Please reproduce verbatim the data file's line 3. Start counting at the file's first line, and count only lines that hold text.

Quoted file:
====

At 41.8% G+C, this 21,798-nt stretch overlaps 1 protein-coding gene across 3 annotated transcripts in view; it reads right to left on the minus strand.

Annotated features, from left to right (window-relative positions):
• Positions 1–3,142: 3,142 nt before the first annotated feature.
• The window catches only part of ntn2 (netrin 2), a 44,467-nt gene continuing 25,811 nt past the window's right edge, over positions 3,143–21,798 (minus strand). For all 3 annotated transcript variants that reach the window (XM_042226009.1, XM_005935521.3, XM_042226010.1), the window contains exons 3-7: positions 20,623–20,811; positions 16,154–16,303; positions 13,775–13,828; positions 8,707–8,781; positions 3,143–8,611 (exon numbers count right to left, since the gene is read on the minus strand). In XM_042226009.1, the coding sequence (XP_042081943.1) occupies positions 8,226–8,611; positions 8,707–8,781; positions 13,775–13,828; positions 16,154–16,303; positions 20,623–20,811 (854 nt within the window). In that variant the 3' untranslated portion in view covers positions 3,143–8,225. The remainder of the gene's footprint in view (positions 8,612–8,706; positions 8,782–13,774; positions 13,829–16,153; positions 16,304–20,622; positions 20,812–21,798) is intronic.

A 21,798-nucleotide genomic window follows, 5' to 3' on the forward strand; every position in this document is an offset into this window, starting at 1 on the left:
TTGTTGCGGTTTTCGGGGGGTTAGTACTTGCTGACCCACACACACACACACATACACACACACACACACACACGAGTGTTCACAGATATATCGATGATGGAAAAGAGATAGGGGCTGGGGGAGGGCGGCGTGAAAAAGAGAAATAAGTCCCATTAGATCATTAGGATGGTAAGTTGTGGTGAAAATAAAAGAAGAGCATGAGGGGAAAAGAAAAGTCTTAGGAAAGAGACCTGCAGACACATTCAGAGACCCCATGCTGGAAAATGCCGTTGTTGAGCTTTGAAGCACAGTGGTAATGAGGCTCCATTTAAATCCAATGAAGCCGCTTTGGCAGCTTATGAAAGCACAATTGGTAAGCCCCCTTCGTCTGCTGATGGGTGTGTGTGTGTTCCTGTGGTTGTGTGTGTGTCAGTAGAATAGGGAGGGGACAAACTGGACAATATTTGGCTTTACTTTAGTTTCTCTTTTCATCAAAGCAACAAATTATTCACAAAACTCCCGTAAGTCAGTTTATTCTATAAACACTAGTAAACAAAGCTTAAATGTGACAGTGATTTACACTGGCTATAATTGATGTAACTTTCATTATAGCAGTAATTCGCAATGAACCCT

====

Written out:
• Positions 1–3,142: 3,142 nt before the first annotated feature.